VCS Magazine: UA-129502765-1


Young Entrepreneurs (Part Three)

A fifteen year old faced the daunting task of making new friends at her school, as they had just moved to New Jersey. Catherine Cook spent the night pouring over the recent yearbook edition to no avail. Despite this, the teen sought a way to make it easier to meet teens in situations like hers. That night, myYearbook was born. This ingenious creation digitized yearbooks and is one of the 25 most-trafficked websites in the U.S. Six years later, myYearbook was sold to QuePasa for over $10 million.

This success did not come without struggles. There was a fifteen year old with a brilliant idea. However, she had a lot to compete with. Her older brother Geoff Cook was eleven years older and had already created his own successful startup. Catherine used this tool to her advantage and bounced the idea of digitizing yearbooks off her brother. Meanwhile Geoff was at his second year at Harvard, editing and writing resumes. He was responsible for and, which after finding an investor, he sold sites to the Thomson Corporation  in 2002. After his sister’s proposal, Geoff left and invested $25,000, and became the CEO of myYearbook.

In an interview Catherine stated, “We wore T-shirts with sayings like, "Are you the prettiest girl in high school? How about the dumbest? Find out.'' In one week, 400 people signed up. I knew we were going to be successful when a friend told me it was one of the greatest procrastination tools ever built.” By mid 2006, they had one million users.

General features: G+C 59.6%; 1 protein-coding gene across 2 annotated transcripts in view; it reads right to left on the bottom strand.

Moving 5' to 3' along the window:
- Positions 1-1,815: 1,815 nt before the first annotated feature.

Despite these successes, Catherine faced some difficulties in school. An A student, Catherine’s grades had been suffering due to the demands of myYearbook. And at this point, they were still not making any money. As a fallback, Catherine attended Georgetown university. Even then she suffered. Catherine crammed her classes into two days, telecommunicated the other three days before going home every two weeks. As a result, her social life was sorely lacking.

It wasn’t until 2010 the siblings saw a profit, and it was a whopping $23 million. Still unsatisfied with the user demographics, they approached QuePasa to expand the user distribution. After some negotiations and renaming to MeetMe, myYearbook was sold for $100 million, with Catherine as the Vice President of Brand Strategy, another attempt to globalize the site.

What can we learn from these two? Despite numerous setbacks and difficulties, they still made their dreams come true. They preserved beyond their situations and made millions off an idea a fifteen year old had. They proved networking and connections can really make a difference early in the business startup.

If they can do it, so can you.

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